The Cavalier Years
Sir Edmund Blackadder – ROWAN ATKINSON
Baldrick – TONY ROBINSON
King Charles I – STEPHEN FRY
Cromwell – WARREN CLARKE
In 1648, King Charles was in flight from the wrath of Cromwell & his Roundheads. Only
two men remained faithful, risking certain death by their fidelity to the crown. One was
the sole descendent of a great historical English dynasty — his name, Sir Edmund
Blackadder. The other was the sole descendent of an unfortunate meeting between a
pig-farmer & bearded lady. History has, quite rightly, forgotten his name.
[Blackadder Hall; November 1648]
Edmund: [coming into the hall (same set as
Blackadder’s quarters in BA3)] Baldrick!
Baldrick: [cutting heads off fish] Yes, sir?
Edmund: [throws his hat down; rubs his
hands together] Get me some mulled ale, will you? I’m freezing.
Baldrick: How’s the King, sir?
Edmund: Erm, about as comfortable as can be
expected for a man who’s spending the winter in a blackcurrant bush.
Baldrick: [dropping spices into an ale goblet] Do
you think the Roundheads will find him? [gives ale goblet to Edmund]
Edmund: Certainly not. I’ve assured him that he
is as likely to be caught as fox being chased by a pack of one-legged hunting
Baldrick: [challengingly] Is that true?
Edmund: Yes, of course it’s true. Have you ever
known me to lie to the King?
[Edmund quickly puts down his ale, grabs Baldrick
from across the table, picks up a knife and holds it to him.]
Edmund: Exactly. He is absolutely safe as long as
you keep your fat mouth shut.
Baldrick: You can trust me, sir.
Edmund: [laughs; lets go; puts down knife] Right,
Baldrick; I’m off to answer the call of nature. [heads for stairs] If, by any freak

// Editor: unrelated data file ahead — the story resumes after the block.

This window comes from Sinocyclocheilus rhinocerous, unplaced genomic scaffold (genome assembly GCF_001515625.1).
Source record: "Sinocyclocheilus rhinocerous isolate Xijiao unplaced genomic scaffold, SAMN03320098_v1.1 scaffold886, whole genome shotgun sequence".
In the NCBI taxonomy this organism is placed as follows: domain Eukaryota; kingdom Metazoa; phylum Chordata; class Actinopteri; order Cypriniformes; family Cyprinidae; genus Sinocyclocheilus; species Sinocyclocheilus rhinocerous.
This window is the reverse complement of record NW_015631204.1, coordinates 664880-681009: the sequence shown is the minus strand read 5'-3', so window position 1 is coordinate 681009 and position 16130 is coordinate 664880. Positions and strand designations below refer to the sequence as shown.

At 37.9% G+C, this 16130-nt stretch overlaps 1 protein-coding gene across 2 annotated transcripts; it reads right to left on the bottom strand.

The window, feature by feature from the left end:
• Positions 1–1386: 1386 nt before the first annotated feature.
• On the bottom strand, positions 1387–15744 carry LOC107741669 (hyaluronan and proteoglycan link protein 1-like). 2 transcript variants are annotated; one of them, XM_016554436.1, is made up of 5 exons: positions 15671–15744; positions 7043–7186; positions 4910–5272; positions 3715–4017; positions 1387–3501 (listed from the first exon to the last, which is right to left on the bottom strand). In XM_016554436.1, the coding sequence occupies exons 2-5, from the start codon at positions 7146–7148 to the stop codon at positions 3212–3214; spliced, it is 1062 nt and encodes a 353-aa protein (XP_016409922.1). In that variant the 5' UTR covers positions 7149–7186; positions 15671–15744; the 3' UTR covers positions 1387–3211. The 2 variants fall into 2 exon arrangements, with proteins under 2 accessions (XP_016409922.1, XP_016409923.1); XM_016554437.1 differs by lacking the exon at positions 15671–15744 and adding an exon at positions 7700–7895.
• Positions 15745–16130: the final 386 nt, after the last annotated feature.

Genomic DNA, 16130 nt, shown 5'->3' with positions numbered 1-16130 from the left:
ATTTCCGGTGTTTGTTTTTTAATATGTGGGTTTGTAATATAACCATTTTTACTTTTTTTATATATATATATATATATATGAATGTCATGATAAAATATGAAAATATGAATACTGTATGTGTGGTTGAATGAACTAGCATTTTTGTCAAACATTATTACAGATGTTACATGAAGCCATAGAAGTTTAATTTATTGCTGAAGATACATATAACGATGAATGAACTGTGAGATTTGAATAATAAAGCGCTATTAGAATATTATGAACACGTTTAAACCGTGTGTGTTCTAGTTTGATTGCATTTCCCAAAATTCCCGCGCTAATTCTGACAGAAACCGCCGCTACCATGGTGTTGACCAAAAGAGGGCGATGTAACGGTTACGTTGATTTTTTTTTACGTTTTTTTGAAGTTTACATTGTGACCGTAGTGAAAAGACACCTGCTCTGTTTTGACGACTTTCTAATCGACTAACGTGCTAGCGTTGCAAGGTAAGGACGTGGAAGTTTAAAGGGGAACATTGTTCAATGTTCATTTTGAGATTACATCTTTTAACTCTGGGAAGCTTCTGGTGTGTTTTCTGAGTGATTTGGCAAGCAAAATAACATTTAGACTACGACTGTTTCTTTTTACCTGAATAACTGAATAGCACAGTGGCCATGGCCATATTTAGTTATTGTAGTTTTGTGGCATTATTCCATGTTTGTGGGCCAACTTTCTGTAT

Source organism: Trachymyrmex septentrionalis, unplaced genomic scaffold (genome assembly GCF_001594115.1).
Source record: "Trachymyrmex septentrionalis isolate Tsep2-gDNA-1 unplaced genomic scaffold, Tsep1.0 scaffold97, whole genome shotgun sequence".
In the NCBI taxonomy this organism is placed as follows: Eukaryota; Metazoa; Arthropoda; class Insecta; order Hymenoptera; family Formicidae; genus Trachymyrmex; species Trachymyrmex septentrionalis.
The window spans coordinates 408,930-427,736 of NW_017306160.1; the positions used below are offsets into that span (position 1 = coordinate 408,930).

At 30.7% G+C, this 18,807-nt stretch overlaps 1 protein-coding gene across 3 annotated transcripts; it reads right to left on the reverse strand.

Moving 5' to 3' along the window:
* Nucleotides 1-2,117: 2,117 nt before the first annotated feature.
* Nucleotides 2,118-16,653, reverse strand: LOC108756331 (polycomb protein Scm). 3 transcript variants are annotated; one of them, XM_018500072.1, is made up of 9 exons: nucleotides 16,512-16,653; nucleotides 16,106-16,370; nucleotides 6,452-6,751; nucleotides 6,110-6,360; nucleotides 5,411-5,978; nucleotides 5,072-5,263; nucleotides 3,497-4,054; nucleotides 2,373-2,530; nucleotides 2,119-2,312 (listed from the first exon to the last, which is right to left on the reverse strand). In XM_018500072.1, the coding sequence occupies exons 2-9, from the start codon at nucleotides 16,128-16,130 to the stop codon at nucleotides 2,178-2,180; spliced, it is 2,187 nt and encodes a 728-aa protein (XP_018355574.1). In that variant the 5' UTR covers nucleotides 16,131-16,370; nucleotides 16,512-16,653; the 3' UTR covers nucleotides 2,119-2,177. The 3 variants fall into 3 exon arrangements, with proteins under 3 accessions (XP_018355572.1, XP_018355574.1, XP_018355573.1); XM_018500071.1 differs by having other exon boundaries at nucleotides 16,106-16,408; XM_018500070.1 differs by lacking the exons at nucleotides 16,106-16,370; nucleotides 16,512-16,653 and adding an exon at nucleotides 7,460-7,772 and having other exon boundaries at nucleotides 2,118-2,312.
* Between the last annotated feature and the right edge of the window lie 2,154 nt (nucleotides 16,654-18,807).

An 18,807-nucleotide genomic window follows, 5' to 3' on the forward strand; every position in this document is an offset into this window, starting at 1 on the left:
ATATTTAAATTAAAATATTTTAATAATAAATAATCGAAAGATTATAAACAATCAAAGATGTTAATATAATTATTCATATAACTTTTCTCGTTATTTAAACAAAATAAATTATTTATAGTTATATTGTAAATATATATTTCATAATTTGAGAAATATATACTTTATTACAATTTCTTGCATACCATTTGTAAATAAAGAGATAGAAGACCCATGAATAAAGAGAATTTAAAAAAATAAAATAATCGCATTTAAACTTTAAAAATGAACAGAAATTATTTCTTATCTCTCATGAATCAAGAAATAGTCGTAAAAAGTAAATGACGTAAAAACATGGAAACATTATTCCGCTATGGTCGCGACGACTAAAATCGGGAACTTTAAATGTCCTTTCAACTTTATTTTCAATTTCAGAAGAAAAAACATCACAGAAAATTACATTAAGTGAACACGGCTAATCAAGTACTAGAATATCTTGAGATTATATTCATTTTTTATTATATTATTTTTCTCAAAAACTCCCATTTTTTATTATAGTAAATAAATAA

chance, Oliver Cromwell drops in here for a cup of milk in the next ninety seconds,
remember: [points at Baldrick from the top of the stairs; speaks insistently] The
King is not hiding here.
Baldrick: Yes, sir. [goes back to chopping fish
heads; begins to sing] "Greensleeves is–"
[Oliver Cromwell drops in. He is accompanied by a
Cromwell: Good evening, citizen! I am Oliver
Cromwell. My men have surrounded your house, and I am looking for royalist scum. [draws
his sword; points it at Baldrick] Is the King hiding here?
Baldrick: Erm… [thinks … thinks … thinks
Cromwell: [points sword up to Baldrick’s throat]
On pain of death and damnation, are you absolutely sure?
Baldrick: Yes, I am.
Cromwell: I see. [sheaths sword] Well then, my
proud beauty [puts his hand behind Baldrick’s head], you won’t mind if my men come in from
the cold, will you…
Roundhead: [shouts out the door] Men! Come in
from the cold, will you!
Cromwell: [picks up a purple cup and the milk
jug] Now; we shall all have a cup of milk by your fireside.
Baldrick: All right, but don’t touch the purple